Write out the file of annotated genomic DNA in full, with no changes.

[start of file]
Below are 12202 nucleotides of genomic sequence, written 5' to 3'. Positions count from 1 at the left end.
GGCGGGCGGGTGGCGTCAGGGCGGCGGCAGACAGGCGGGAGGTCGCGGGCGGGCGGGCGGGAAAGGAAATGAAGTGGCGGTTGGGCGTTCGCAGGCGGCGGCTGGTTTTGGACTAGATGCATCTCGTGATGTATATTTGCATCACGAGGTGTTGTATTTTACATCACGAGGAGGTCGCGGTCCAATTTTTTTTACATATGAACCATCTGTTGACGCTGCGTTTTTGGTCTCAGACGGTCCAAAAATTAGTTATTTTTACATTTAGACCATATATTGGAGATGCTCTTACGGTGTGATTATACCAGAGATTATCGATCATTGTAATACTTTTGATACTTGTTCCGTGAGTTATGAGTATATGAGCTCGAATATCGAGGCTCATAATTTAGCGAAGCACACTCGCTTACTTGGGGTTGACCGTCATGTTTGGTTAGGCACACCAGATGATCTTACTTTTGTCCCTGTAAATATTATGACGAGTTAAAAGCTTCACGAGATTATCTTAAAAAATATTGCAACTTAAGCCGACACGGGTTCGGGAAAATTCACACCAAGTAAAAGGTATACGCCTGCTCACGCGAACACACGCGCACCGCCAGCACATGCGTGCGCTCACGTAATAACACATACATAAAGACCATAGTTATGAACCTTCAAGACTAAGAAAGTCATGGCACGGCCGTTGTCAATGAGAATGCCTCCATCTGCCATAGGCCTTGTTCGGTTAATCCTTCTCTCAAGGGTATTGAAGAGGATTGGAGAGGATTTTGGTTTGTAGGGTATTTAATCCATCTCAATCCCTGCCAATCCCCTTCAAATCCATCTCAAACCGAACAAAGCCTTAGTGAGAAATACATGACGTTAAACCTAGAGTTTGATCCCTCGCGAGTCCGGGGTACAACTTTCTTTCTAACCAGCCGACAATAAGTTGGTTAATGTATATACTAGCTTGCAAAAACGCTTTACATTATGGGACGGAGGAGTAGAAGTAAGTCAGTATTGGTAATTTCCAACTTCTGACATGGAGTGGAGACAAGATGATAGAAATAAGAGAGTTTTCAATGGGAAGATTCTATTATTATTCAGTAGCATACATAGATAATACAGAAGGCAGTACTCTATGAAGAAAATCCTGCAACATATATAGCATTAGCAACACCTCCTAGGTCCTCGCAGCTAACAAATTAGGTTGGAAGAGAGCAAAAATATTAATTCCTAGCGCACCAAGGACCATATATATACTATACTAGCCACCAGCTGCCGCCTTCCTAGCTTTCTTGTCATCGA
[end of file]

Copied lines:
Below are 12202 nucleotides of genomic sequence, written 5' to 3'. Positions count from 1 at the left end.
GGCGGGCGGGTGGCGTCAGGGCGGCGGCAGACAGGCGGGAGGTCGCGGGCGGGCGGGCGGGAAAGGAAATGAAGTGGCGGTTGGGCGTTCGCAGGCGGCGGCTGGTTTTGGACTAGATGCATCTCGTGATGTATATTTGCATCACGAGGTGTTGTATTTTACATCACGAGGAGGTCGCGGTCCAATTTTTTTTACATATGAACCATCTGTTGACGCTGCGTTTTTGGTCTCAGACGGTCCAAAAATTAGTTATTTTTACATTTAGACCATATATTGGAGATGCTCTTACGGTGTGATTATACCAGAGATTATCGATCATTGTAATACTTTTGATACTTGTTCCGTGAGTTATGAGTATATGAGCTCGAATATCGAGGCTCATAATTTAGCGAAGCACACTCGCTTACTTGGGGTTGACCGTCATGTTTGGTTAGGCACACCAGATGATCTTACTTTTGTCCCTGTAAATATTATGACGAGTTAAAAGCTTCACGAGATTATCTTAAAAAATATTGCAACTTAAGCCGACACGGGTTCGGGAAAATTCACACCAAGTAAAAGGTATACGCCTGCTCACGCGAACACACGCGCACCGCCAGCACATGCGTGCGCTCACGTAATAACACATACATAAAGACCATAGTTATGAACCTTCAAGACTAAGAAAGTCATGGCACGGCCGTTGTCAATGAGAATGCCTCCATCTGCCATAGGCCTTGTTCGGTTAATCCTTCTCTCAAGGGTATTGAAGAGGATTGGAGAGGATTTTGGTTTGTAGGGTATTTAATCCATCTCAATCCCTGCCAATCCCCTTCAAATCCATCTCAAACCGAACAAAGCCTTAGTGAGAAATACATGACGTTAAACCTAGAGTTTGATCCCTCGCGAGTCCGGGGTACAACTTTCTTTCTAACCAGCCGACAATAAGTTGGTTAATGTATATACTAGCTTGCAAAAACGCTTTACATTATGGGACGGAGGAGTAGAAGTAAGTCAGTATTGGTAATTTCCAACTTCTGACATGGAGTGGAGACAAGATGATAGAAATAAGAGAGTTTTCAATGGGAAGATTCTATTATTATTCAGTAGCATACATAGATAATACAGAAGGCAGTACTCTATGAAGAAAATCCTGCAACATATATAGCATTAGCAACACCTCCTAGGTCCTCGCAGCTAACAAATTAGGTTGGAAGAGAGCAAAAATATTAATTCCTAGCGCACCAAGGACCATATATATACTATACTAGCCACCAGCTGCCGCCTTCCTAGCTTTCTTGTCATCGA